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Geomorphic and structural mapping in pursuit of a slip rate for the Santa Susana Fault, Southern California

Michael P. Reed, Reed J. Burgette, Katherine M. Scharer, Nathaniel Lifton, & Devin McPhillips

Published August 2, 2018, SCEC Contribution #8254, 2018 SCEC Annual Meeting Poster #257 (PDF)

Poster Image: 
The Santa Susana Fault (SSF) is a 38-km-long thrust fault that connects active faults along the margins of the Ventura and San Fernando basins within the Western Transverse Ranges of southern California. Despite proximity of the SSF to metropolitan areas, the slip rate on the SSF remains very uncertain; the highest rate (10 mm/yr) comes from structural reconstructions and the lowest rate (0.5 mm/yr) is an estimate based on the lack of fresh geomorphic offsets along its trace. Working towards a more robust late Quaternary slip rate, we have characterized the geology and topography of the SSF utilizing lidar datasets, photogrammetrically-derived DEMs from 1920-30s pre-development aerial photographs, and field surveying and mapping. We focused on an area along the west-central SSF north of Simi Valley where a set of alluvial fans is offset by the fault. Vertical separations are ~24 m for the fan surfaces, and a minimum of ~22 m for the underlying alluvium/bedrock contact. Age results from 36Cl cosmogenic nuclide depth profile samples of the offset fan surfaces will assist in correlating alluvial fan surfaces and yield the first late Quaternary slip rate for the SSF derived from modern chronologic techniques. The geomorphology of the footwall valley indicates a period of widespread incision followed by aggradation, producing flat-bottomed valleys inset into the alluvial fan margins. This history suggests a complex interaction between local tectonics and/or climatic changes, which we examine through quantitative analysis of stream channel geometry. Preliminary analysis indicates a modest decrease in normalized channel steepness along the western half of the fault, which may reflect interactions with other faults to the south. Better understanding the tectonic regime, as well as constraining the slip rate for the SSF, will assist earthquake hazard forecasting for southern California and reveal the spatio-temporal patterns of sedimentation and erosion associated with tectonism for the Western Transverse Ranges.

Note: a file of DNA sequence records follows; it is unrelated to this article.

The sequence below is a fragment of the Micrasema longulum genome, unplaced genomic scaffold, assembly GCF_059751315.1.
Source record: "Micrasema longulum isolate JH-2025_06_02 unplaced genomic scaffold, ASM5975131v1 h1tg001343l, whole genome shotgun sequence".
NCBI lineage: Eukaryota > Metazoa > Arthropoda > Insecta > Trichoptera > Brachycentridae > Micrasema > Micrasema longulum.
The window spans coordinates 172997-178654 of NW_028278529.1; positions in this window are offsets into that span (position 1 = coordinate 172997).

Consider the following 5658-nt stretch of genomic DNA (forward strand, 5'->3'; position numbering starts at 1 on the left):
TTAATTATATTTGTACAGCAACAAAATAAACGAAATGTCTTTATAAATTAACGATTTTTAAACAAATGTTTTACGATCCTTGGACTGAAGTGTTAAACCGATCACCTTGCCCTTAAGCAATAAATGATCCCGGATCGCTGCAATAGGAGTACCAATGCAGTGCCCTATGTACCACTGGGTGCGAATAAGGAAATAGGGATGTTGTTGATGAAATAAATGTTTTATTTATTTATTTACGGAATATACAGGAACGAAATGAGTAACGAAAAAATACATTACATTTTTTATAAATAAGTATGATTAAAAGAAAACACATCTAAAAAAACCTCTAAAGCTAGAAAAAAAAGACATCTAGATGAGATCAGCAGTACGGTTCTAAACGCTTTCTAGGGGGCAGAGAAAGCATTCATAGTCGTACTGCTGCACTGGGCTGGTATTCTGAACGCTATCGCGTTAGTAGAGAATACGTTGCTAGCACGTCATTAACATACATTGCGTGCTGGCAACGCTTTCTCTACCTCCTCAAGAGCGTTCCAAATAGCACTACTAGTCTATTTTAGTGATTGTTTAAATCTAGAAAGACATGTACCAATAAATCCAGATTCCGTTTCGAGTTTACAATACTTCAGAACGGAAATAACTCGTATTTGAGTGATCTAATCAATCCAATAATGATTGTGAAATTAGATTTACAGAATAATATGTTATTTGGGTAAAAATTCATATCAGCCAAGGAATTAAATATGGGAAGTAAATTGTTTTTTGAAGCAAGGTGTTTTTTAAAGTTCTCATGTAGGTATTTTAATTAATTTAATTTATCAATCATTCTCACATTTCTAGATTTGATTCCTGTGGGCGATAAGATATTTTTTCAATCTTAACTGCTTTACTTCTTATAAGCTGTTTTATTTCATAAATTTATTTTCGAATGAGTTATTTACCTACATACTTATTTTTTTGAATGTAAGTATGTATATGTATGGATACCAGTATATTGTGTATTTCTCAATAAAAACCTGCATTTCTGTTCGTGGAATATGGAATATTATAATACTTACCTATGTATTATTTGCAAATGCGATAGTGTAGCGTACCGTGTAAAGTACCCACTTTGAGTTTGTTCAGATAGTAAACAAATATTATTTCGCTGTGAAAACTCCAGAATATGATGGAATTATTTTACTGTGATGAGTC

Reed, M. P., Burgette, R. J., Scharer, K. M., Lifton, N., & McPhillips, D. (2018, 08). Geomorphic and structural mapping in pursuit of a slip rate for the Santa Susana Fault, Southern California. Poster Presentation at 2018 SCEC Annual Meeting.

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